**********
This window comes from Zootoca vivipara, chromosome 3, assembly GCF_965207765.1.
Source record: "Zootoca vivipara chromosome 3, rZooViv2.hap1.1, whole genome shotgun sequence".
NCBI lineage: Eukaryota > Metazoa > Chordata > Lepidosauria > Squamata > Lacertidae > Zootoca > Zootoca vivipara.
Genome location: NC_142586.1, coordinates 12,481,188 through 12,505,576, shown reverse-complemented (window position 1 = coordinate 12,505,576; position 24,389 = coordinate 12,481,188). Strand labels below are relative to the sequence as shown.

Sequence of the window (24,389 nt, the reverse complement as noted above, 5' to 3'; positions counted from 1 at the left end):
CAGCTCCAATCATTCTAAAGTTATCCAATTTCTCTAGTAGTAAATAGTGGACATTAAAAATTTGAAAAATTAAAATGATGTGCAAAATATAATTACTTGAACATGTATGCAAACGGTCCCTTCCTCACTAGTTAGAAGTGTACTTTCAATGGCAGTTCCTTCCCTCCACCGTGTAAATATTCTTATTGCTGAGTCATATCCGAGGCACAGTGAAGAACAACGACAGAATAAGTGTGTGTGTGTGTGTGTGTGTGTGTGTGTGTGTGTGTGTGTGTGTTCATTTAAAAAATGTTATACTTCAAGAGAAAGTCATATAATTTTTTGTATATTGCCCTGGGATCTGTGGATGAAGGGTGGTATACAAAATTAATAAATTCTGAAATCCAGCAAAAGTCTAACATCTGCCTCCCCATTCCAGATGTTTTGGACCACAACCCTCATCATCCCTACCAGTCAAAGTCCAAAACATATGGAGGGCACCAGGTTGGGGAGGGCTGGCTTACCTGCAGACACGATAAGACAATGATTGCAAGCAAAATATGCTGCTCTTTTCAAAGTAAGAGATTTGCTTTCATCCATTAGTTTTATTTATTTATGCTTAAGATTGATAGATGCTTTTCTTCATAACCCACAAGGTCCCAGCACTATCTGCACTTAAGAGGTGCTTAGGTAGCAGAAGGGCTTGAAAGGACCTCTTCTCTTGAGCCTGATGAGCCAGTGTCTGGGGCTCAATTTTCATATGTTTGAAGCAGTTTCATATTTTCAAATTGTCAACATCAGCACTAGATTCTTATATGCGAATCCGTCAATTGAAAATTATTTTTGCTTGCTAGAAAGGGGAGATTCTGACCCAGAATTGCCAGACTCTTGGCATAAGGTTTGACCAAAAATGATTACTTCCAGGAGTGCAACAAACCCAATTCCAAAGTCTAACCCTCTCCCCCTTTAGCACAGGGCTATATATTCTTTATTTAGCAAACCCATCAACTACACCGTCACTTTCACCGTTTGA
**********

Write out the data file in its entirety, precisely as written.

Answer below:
This window comes from Zootoca vivipara, chromosome 3, assembly GCF_965207765.1.
Source record: "Zootoca vivipara chromosome 3, rZooViv2.hap1.1, whole genome shotgun sequence".
NCBI lineage: Eukaryota > Metazoa > Chordata > Lepidosauria > Squamata > Lacertidae > Zootoca > Zootoca vivipara.
Genome location: NC_142586.1, coordinates 12,481,188 through 12,505,576, shown reverse-complemented (window position 1 = coordinate 12,505,576; position 24,389 = coordinate 12,481,188). Strand labels below are relative to the sequence as shown.

Sequence of the window (24,389 nt, the reverse complement as noted above, 5' to 3'; positions counted from 1 at the left end):
CAGCTCCAATCATTCTAAAGTTATCCAATTTCTCTAGTAGTAAATAGTGGACATTAAAAATTTGAAAAATTAAAATGATGTGCAAAATATAATTACTTGAACATGTATGCAAACGGTCCCTTCCTCACTAGTTAGAAGTGTACTTTCAATGGCAGTTCCTTCCCTCCACCGTGTAAATATTCTTATTGCTGAGTCATATCCGAGGCACAGTGAAGAACAACGACAGAATAAGTGTGTGTGTGTGTGTGTGTGTGTGTGTGTGTGTGTGTGTGTGTGTTCATTTAAAAAATGTTATACTTCAAGAGAAAGTCATATAATTTTTTGTATATTGCCCTGGGATCTGTGGATGAAGGGTGGTATACAAAATTAATAAATTCTGAAATCCAGCAAAAGTCTAACATCTGCCTCCCCATTCCAGATGTTTTGGACCACAACCCTCATCATCCCTACCAGTCAAAGTCCAAAACATATGGAGGGCACCAGGTTGGGGAGGGCTGGCTTACCTGCAGACACGATAAGACAATGATTGCAAGCAAAATATGCTGCTCTTTTCAAAGTAAGAGATTTGCTTTCATCCATTAGTTTTATTTATTTATGCTTAAGATTGATAGATGCTTTTCTTCATAACCCACAAGGTCCCAGCACTATCTGCACTTAAGAGGTGCTTAGGTAGCAGAAGGGCTTGAAAGGACCTCTTCTCTTGAGCCTGATGAGCCAGTGTCTGGGGCTCAATTTTCATATGTTTGAAGCAGTTTCATATTTTCAAATTGTCAACATCAGCACTAGATTCTTATATGCGAATCCGTCAATTGAAAATTATTTTTGCTTGCTAGAAAGGGGAGATTCTGACCCAGAATTGCCAGACTCTTGGCATAAGGTTTGACCAAAAATGATTACTTCCAGGAGTGCAACAAACCCAATTCCAAAGTCTAACCCTCTCCCCCTTTAGCACAGGGCTATATATTCTTTATTTAGCAAACCCATCAACTACACCGTCACTTTCACCGTTTGA